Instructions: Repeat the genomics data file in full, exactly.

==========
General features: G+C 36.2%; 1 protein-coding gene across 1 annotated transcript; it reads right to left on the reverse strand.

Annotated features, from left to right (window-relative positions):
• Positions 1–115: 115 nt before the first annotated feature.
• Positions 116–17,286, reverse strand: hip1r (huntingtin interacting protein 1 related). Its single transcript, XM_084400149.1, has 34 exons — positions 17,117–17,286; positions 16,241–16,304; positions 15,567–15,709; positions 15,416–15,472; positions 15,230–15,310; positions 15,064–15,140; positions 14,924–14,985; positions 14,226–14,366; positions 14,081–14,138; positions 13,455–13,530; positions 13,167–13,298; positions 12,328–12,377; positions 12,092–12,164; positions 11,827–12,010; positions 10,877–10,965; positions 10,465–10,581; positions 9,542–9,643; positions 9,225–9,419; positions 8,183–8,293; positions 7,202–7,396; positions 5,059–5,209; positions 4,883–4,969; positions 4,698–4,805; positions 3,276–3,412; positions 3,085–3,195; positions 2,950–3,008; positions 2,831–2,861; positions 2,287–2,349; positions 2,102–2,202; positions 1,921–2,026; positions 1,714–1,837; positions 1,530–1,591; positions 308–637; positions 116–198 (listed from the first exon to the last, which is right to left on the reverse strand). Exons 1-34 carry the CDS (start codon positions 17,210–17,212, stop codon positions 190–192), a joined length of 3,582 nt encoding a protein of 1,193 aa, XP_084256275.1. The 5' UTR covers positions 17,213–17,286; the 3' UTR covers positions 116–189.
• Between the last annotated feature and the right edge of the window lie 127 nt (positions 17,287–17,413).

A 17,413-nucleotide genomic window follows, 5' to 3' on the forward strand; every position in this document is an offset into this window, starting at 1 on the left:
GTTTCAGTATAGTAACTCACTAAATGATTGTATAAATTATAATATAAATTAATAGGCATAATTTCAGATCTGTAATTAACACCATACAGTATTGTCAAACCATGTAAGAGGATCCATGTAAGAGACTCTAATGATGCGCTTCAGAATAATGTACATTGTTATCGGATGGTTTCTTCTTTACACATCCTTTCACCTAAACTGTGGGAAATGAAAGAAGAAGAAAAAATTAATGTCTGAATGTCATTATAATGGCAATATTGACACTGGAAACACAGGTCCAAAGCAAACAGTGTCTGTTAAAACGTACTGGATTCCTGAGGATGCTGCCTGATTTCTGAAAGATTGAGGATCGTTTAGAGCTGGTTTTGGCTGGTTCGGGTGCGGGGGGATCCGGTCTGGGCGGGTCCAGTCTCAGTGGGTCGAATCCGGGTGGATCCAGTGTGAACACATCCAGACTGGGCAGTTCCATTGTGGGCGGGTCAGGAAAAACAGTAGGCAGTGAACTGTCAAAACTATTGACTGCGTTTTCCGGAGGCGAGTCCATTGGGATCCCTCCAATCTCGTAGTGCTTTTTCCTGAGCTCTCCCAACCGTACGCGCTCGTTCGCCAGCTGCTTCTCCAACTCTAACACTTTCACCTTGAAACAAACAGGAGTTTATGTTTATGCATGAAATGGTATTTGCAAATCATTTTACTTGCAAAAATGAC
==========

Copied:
General features: G+C 36.2%; 1 protein-coding gene across 1 annotated transcript; it reads right to left on the reverse strand.

Annotated features, from left to right (window-relative positions):
• Positions 1–115: 115 nt before the first annotated feature.
• Positions 116–17,286, reverse strand: hip1r (huntingtin interacting protein 1 related). Its single transcript, XM_084400149.1, has 34 exons — positions 17,117–17,286; positions 16,241–16,304; positions 15,567–15,709; positions 15,416–15,472; positions 15,230–15,310; positions 15,064–15,140; positions 14,924–14,985; positions 14,226–14,366; positions 14,081–14,138; positions 13,455–13,530; positions 13,167–13,298; positions 12,328–12,377; positions 12,092–12,164; positions 11,827–12,010; positions 10,877–10,965; positions 10,465–10,581; positions 9,542–9,643; positions 9,225–9,419; positions 8,183–8,293; positions 7,202–7,396; positions 5,059–5,209; positions 4,883–4,969; positions 4,698–4,805; positions 3,276–3,412; positions 3,085–3,195; positions 2,950–3,008; positions 2,831–2,861; positions 2,287–2,349; positions 2,102–2,202; positions 1,921–2,026; positions 1,714–1,837; positions 1,530–1,591; positions 308–637; positions 116–198 (listed from the first exon to the last, which is right to left on the reverse strand). Exons 1-34 carry the CDS (start codon positions 17,210–17,212, stop codon positions 190–192), a joined length of 3,582 nt encoding a protein of 1,193 aa, XP_084256275.1. The 5' UTR covers positions 17,213–17,286; the 3' UTR covers positions 116–189.
• Between the last annotated feature and the right edge of the window lie 127 nt (positions 17,287–17,413).

A 17,413-nucleotide genomic window follows, 5' to 3' on the forward strand; every position in this document is an offset into this window, starting at 1 on the left:
GTTTCAGTATAGTAACTCACTAAATGATTGTATAAATTATAATATAAATTAATAGGCATAATTTCAGATCTGTAATTAACACCATACAGTATTGTCAAACCATGTAAGAGGATCCATGTAAGAGACTCTAATGATGCGCTTCAGAATAATGTACATTGTTATCGGATGGTTTCTTCTTTACACATCCTTTCACCTAAACTGTGGGAAATGAAAGAAGAAGAAAAAATTAATGTCTGAATGTCATTATAATGGCAATATTGACACTGGAAACACAGGTCCAAAGCAAACAGTGTCTGTTAAAACGTACTGGATTCCTGAGGATGCTGCCTGATTTCTGAAAGATTGAGGATCGTTTAGAGCTGGTTTTGGCTGGTTCGGGTGCGGGGGGATCCGGTCTGGGCGGGTCCAGTCTCAGTGGGTCGAATCCGGGTGGATCCAGTGTGAACACATCCAGACTGGGCAGTTCCATTGTGGGCGGGTCAGGAAAAACAGTAGGCAGTGAACTGTCAAAACTATTGACTGCGTTTTCCGGAGGCGAGTCCATTGGGATCCCTCCAATCTCGTAGTGCTTTTTCCTGAGCTCTCCCAACCGTACGCGCTCGTTCGCCAGCTGCTTCTCCAACTCTAACACTTTCACCTTGAAACAAACAGGAGTTTATGTTTATGCATGAAATGGTATTTGCAAATCATTTTACTTGCAAAAATGAC